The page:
Richie McCaffrey: Taxidermy
They often took people from these shores,
pariahs of the law or kirk. Sent them down
into the holds of ships with flint as ballast,
mined locally as plentiful useless weight.
The nodules looked like bone joints, broke
open to dark quartz, the black iris of a Sphinx,
unknowable and inscrutable. The dud cargo
was often dumped by the salt-chapped rim
of other seas where it did not naturally occur.
It’s still there today, mostly, but some sparked
great fires, sharpened to double-edged blade,
a forgotten clan knapping their arms in the swash.
My late aunt spent much of her spare time
knitting antimacassars for every armchair
and settee in each of our houses.
It was a skill she had learned on sufferance
as a young girl but found it essential later
when she withdrew to the same high-back.
Then one day she simply stopped talking,
refused to speak to anyone. It was strange
to see her sit, an antimacassar behind
her head like a frilly thought bubble,
an empty white halo. A barometer hung
beside her front-door, a broken heirloom
that always predicted rain and no change
and her prized Worcester ballerinas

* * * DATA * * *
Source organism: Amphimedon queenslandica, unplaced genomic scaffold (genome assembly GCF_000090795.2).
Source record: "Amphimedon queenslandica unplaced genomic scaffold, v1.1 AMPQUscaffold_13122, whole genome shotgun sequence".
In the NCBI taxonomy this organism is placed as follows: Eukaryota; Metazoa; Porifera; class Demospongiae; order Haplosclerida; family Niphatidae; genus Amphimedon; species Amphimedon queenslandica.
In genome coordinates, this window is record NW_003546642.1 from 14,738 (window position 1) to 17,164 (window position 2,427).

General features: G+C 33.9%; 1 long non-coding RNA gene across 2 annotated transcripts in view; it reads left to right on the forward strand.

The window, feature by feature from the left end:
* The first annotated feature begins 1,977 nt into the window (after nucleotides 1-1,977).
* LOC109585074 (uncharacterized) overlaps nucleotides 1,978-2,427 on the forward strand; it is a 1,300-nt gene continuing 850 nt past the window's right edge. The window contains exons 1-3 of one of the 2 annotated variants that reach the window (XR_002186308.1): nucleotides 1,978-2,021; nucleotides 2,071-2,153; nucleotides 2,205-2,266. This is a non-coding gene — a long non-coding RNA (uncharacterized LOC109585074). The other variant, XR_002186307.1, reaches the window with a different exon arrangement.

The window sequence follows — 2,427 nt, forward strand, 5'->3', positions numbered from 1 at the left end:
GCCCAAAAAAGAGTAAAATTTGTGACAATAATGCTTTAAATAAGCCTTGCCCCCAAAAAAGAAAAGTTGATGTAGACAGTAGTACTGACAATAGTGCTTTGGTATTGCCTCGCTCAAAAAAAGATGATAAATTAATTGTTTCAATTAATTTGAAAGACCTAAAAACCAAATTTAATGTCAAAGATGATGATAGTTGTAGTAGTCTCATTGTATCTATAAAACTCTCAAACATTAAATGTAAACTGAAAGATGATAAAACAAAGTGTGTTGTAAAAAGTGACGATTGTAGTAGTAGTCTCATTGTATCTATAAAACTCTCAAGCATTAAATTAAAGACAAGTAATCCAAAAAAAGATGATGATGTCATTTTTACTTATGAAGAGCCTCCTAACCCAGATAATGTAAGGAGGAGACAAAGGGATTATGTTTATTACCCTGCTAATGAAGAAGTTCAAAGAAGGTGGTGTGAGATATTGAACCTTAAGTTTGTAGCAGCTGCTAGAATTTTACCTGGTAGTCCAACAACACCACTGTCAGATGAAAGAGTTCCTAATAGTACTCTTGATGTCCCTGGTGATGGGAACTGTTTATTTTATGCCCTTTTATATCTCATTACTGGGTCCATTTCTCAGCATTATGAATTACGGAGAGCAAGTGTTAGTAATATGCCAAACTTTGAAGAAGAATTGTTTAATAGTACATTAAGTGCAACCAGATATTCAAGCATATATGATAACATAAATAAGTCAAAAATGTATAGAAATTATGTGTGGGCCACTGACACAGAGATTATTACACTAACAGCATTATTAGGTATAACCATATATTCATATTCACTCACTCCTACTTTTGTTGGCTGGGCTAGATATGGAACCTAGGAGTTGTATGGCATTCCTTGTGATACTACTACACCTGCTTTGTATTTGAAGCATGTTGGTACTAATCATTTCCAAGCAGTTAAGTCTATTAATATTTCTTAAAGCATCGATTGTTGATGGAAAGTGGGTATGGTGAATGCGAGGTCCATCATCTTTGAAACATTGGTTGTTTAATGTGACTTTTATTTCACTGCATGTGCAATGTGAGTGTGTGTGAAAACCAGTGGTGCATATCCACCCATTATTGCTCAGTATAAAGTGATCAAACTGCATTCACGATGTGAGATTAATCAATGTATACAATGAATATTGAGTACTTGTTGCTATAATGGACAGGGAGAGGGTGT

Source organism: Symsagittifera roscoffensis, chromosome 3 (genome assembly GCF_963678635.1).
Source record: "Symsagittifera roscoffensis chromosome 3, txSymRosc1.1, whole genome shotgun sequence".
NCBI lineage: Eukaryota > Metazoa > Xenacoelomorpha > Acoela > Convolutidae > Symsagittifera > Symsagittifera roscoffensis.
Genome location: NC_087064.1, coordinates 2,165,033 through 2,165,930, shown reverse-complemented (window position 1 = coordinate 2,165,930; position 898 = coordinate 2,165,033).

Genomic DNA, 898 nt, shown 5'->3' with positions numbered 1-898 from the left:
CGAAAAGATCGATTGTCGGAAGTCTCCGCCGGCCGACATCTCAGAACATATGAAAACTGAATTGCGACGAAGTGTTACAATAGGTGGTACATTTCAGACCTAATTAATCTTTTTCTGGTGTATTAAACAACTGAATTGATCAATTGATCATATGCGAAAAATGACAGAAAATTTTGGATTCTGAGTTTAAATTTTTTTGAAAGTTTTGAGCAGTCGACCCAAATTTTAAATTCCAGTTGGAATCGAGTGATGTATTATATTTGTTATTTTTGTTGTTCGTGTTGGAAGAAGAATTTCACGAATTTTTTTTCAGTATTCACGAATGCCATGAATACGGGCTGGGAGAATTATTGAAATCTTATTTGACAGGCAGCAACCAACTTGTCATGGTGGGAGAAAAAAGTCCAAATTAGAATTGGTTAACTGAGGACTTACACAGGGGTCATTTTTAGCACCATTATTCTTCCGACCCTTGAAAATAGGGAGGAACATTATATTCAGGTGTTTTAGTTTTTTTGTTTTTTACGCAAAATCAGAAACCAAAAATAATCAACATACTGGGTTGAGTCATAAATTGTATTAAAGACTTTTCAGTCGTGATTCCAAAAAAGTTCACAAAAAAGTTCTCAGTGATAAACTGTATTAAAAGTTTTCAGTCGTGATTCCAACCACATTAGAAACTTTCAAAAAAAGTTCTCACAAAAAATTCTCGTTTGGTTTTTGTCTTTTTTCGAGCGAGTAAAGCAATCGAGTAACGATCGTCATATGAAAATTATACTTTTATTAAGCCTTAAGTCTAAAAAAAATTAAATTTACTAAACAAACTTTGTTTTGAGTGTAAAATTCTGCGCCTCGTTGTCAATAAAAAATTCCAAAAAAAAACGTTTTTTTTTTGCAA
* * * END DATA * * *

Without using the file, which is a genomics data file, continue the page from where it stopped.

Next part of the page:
seemed to want to break from their plinths.
In the harbour bar, dead birds of prey perch
in the memory slips between whisky bottles,
ready to swoop, pluck out the pickled-onion eyes
of drunk short-sleeved men at the pool-table.
There is an ‘infinity jukebox’ in the corner
and someone has paid fifty pence to hear
Big Country’s Wonderland soar above
the workaday fug of if only, but not quite.
Later on a brash pop pubescent sings
about facing a speeding train, holding
a grenade, or taking a bullet for a girl,
the birds stare down blankly the guns of love.
I used to drink
with some characters,
I say drink but drown
would be better.
all suited and booted
often came in to hit
the Stella and the deck.
They’d loosen their fat
loud-silk kipper ties
like men trying to escape
a sartorial noose.
One said whenever
he cheated on his wife
he drove to the carwash,
thought of jumping out.
Another fell guttered
in a patch of nettles
while meandering home
and felt he deserved it.
A toast to every draught,
we would drink
to each other’s health
and never our own.
I rambled up Dumyat
one time drunk
at the world
near the top
the path strewn
with mica scree,
of ice and thaw
the air hit
like Perrier water
I came down,
seeing the lie
of land from
at the cairn of reason.
Richie McCaffery was born 1986. His poems have been accepted by The Rialto, Stand, Magma, Agenda & Iota. He is in Cromarty as an auxiliary writer-in-residence in the lead up to the Thomas Urquhart conference. His first pamphlet is due out in 2012 from HappenStance Press.